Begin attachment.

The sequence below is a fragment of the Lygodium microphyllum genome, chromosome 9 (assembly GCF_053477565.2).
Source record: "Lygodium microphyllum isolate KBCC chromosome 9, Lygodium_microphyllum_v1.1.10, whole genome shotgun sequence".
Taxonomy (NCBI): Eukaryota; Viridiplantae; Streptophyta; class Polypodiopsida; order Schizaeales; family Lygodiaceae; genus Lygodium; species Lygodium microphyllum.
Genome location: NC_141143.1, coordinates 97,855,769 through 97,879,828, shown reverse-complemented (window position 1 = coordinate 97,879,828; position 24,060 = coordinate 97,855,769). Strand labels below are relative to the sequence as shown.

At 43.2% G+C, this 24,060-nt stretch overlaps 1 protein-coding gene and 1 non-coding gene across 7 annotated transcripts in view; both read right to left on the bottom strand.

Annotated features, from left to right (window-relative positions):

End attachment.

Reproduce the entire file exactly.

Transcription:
The sequence below is a fragment of the Lygodium microphyllum genome, chromosome 9 (assembly GCF_053477565.2).
Source record: "Lygodium microphyllum isolate KBCC chromosome 9, Lygodium_microphyllum_v1.1.10, whole genome shotgun sequence".
Taxonomy (NCBI): Eukaryota; Viridiplantae; Streptophyta; class Polypodiopsida; order Schizaeales; family Lygodiaceae; genus Lygodium; species Lygodium microphyllum.
Genome location: NC_141143.1, coordinates 97,855,769 through 97,879,828, shown reverse-complemented (window position 1 = coordinate 97,879,828; position 24,060 = coordinate 97,855,769). Strand labels below are relative to the sequence as shown.

At 43.2% G+C, this 24,060-nt stretch overlaps 1 protein-coding gene and 1 non-coding gene across 7 annotated transcripts in view; both read right to left on the bottom strand.

Annotated features, from left to right (window-relative positions):